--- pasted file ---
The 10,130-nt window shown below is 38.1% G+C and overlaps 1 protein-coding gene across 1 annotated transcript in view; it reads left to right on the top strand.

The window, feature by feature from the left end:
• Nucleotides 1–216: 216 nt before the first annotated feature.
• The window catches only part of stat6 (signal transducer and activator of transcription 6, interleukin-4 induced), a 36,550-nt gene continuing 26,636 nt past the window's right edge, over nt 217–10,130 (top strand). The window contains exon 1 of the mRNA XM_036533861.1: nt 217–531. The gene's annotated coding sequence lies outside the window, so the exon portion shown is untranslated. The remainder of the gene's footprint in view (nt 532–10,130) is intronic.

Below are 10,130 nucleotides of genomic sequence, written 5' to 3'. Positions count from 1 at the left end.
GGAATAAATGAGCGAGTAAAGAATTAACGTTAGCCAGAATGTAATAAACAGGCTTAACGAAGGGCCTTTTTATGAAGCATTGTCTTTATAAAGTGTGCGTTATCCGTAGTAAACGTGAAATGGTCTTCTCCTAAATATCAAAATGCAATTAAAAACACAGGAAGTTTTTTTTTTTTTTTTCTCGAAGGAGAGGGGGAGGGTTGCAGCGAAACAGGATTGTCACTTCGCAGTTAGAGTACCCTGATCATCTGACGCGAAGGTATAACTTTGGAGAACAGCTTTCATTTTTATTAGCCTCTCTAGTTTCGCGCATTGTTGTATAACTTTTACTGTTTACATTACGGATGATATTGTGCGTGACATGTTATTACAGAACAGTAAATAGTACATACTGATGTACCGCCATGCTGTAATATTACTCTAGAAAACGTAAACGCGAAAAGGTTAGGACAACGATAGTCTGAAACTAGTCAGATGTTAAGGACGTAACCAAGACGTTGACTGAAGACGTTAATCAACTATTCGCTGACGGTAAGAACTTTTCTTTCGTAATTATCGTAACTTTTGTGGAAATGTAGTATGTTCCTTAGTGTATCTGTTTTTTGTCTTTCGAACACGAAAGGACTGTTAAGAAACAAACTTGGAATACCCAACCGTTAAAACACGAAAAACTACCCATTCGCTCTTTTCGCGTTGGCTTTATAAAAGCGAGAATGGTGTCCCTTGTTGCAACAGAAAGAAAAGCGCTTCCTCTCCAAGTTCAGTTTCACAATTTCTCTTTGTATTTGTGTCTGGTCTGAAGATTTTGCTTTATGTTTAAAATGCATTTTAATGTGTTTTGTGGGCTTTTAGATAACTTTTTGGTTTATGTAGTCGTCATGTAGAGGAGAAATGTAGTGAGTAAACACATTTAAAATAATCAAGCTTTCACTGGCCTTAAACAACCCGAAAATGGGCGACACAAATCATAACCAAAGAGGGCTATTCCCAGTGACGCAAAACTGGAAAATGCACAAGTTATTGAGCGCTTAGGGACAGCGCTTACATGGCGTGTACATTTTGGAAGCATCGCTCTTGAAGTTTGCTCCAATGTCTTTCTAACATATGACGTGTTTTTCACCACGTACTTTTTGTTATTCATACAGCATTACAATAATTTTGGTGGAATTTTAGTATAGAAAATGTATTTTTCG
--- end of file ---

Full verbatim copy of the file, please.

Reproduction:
The 10,130-nt window shown below is 38.1% G+C and overlaps 1 protein-coding gene across 1 annotated transcript in view; it reads left to right on the top strand.

The window, feature by feature from the left end:
• Nucleotides 1–216: 216 nt before the first annotated feature.
• The window catches only part of stat6 (signal transducer and activator of transcription 6, interleukin-4 induced), a 36,550-nt gene continuing 26,636 nt past the window's right edge, over nt 217–10,130 (top strand). The window contains exon 1 of the mRNA XM_036533861.1: nt 217–531. The gene's annotated coding sequence lies outside the window, so the exon portion shown is untranslated. The remainder of the gene's footprint in view (nt 532–10,130) is intronic.

Below are 10,130 nucleotides of genomic sequence, written 5' to 3'. Positions count from 1 at the left end.
GGAATAAATGAGCGAGTAAAGAATTAACGTTAGCCAGAATGTAATAAACAGGCTTAACGAAGGGCCTTTTTATGAAGCATTGTCTTTATAAAGTGTGCGTTATCCGTAGTAAACGTGAAATGGTCTTCTCCTAAATATCAAAATGCAATTAAAAACACAGGAAGTTTTTTTTTTTTTTTTCTCGAAGGAGAGGGGGAGGGTTGCAGCGAAACAGGATTGTCACTTCGCAGTTAGAGTACCCTGATCATCTGACGCGAAGGTATAACTTTGGAGAACAGCTTTCATTTTTATTAGCCTCTCTAGTTTCGCGCATTGTTGTATAACTTTTACTGTTTACATTACGGATGATATTGTGCGTGACATGTTATTACAGAACAGTAAATAGTACATACTGATGTACCGCCATGCTGTAATATTACTCTAGAAAACGTAAACGCGAAAAGGTTAGGACAACGATAGTCTGAAACTAGTCAGATGTTAAGGACGTAACCAAGACGTTGACTGAAGACGTTAATCAACTATTCGCTGACGGTAAGAACTTTTCTTTCGTAATTATCGTAACTTTTGTGGAAATGTAGTATGTTCCTTAGTGTATCTGTTTTTTGTCTTTCGAACACGAAAGGACTGTTAAGAAACAAACTTGGAATACCCAACCGTTAAAACACGAAAAACTACCCATTCGCTCTTTTCGCGTTGGCTTTATAAAAGCGAGAATGGTGTCCCTTGTTGCAACAGAAAGAAAAGCGCTTCCTCTCCAAGTTCAGTTTCACAATTTCTCTTTGTATTTGTGTCTGGTCTGAAGATTTTGCTTTATGTTTAAAATGCATTTTAATGTGTTTTGTGGGCTTTTAGATAACTTTTTGGTTTATGTAGTCGTCATGTAGAGGAGAAATGTAGTGAGTAAACACATTTAAAATAATCAAGCTTTCACTGGCCTTAAACAACCCGAAAATGGGCGACACAAATCATAACCAAAGAGGGCTATTCCCAGTGACGCAAAACTGGAAAATGCACAAGTTATTGAGCGCTTAGGGACAGCGCTTACATGGCGTGTACATTTTGGAAGCATCGCTCTTGAAGTTTGCTCCAATGTCTTTCTAACATATGACGTGTTTTTCACCACGTACTTTTTGTTATTCATACAGCATTACAATAATTTTGGTGGAATTTTAGTATAGAAAATGTATTTTTCG